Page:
School Districts Backing Out of Busing Commitments

Nationwide, only 2 percent of eligible children take advantage of No Child Left Behind's "transfer provision," which compels districts to allow kids attending a failing school to transfer to a higher performing one. Why is the provision so rarely used? In many districts, there simply isn't a great school to transfer to, and NCLB does not allow transfers across districts (in my view, a major flaw of the legislation). There's also the problem of transportation; many districts just don't provide a good way for students to get to a school outside of their neighborhood.

The Wall Street Journal reported yesterday that now even those districts that have been providing busing are cutting back, citing high fuel costs and budgetary belt tightening. But it's no coincidence that some of the districts now canceling busing programs have long fought desegregation. The entire state of Alabama won a federal waiver releasing it from the transfer provision. Milwaukee, DeKalb County in Georgia, and Tampa Bay have also wiggled out from under the requirement.

If local governments can't or won't provide this service, the federal government should step in, creating voluntary transfer programs that offer districts funding incentives for taking students in from across boundary lines. How would it work? Read about Hartford, Conn. The simple truth is that integration matters to the academic performance and social development of children of every race and class, and it simply cannot be achieved without government intervention. Consider the case of Wannesha McKennedy, who lives outside of Atlanta and would like to attend a better high school. The Journal reports:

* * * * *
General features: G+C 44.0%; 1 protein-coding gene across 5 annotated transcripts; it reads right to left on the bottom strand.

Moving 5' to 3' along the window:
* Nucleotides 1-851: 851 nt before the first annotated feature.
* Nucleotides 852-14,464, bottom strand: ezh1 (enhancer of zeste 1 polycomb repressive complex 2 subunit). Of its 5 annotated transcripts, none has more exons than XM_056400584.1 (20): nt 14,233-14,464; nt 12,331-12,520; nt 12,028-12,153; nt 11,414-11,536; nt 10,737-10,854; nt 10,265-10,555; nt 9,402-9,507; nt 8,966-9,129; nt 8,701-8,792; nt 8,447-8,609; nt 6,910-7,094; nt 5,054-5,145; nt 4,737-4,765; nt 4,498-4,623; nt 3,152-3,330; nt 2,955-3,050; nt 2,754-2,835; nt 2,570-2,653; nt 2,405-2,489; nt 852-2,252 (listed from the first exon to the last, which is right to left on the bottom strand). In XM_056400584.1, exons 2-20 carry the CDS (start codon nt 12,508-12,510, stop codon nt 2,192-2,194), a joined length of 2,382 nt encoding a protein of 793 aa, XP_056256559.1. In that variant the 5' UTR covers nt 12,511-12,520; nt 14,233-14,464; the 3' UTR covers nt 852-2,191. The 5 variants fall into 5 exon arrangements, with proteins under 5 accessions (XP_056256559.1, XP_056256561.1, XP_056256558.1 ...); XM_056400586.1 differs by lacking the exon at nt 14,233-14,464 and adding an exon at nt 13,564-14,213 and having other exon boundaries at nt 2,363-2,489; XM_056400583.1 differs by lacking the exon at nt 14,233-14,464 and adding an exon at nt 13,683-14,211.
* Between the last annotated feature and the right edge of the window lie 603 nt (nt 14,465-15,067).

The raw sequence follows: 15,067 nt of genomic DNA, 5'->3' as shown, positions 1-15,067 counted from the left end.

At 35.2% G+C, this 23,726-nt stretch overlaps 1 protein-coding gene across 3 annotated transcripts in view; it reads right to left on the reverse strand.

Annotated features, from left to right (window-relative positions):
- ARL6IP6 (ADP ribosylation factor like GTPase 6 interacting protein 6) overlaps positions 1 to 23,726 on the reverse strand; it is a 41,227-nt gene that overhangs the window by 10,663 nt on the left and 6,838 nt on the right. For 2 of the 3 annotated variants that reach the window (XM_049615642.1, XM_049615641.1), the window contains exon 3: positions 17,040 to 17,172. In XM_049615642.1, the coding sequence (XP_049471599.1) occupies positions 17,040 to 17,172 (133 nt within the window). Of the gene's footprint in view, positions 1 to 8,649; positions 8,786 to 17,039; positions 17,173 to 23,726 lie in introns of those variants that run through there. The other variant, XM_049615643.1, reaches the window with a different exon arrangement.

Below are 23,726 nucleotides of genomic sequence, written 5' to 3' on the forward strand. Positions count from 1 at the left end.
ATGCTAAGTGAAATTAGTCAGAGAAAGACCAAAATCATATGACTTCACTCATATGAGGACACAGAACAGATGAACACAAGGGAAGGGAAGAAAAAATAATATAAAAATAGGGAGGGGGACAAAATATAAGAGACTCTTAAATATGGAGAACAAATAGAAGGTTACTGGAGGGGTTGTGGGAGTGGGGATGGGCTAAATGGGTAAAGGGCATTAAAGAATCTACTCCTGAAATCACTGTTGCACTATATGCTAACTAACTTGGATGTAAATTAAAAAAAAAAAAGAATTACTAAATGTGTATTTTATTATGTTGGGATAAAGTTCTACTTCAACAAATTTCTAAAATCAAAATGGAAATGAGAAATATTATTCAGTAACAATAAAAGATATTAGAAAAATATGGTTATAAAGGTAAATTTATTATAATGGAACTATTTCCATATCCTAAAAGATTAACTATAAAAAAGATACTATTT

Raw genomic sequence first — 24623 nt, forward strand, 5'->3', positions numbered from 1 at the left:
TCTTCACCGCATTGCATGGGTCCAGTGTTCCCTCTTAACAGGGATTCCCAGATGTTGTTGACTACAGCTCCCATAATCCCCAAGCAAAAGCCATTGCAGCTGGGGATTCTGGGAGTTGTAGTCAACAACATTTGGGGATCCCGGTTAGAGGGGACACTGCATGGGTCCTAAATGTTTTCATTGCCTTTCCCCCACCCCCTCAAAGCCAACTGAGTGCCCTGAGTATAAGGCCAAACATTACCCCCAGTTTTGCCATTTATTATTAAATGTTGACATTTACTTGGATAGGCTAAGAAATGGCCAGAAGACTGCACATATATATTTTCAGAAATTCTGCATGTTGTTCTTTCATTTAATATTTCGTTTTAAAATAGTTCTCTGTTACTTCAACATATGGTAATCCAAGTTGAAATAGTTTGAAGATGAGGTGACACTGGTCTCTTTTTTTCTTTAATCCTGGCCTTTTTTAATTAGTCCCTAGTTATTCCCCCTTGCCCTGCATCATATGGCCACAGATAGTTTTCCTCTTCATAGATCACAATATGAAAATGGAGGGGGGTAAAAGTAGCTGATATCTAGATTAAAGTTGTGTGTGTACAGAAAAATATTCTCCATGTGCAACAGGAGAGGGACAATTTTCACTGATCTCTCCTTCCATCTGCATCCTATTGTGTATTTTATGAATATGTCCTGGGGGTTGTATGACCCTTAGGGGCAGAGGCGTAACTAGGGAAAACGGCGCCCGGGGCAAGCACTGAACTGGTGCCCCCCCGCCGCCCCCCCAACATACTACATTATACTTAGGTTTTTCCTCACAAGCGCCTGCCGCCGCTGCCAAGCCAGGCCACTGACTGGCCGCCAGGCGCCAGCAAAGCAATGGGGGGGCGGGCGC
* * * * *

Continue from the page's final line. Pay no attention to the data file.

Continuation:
McKennedy's daughter, Wannesha, had been accepted at a well-regarded high school in an affluent part of northern DeKalb County. But it is 22 miles away from the family home. Mr. McKennedy couldn't figure out a way to drive her there and still get to downtown Atlanta to start work on time at 7 a.m. And so, for her junior year, Wannesha will stay at her neighborhood high school, which has missed its NCLB achievement goals for the past three years.

Without transportation, the promise of choice is a "joke," says Mr. McKennedy. "If you're going to have it, you need buses."

cross-posted at TAPPED

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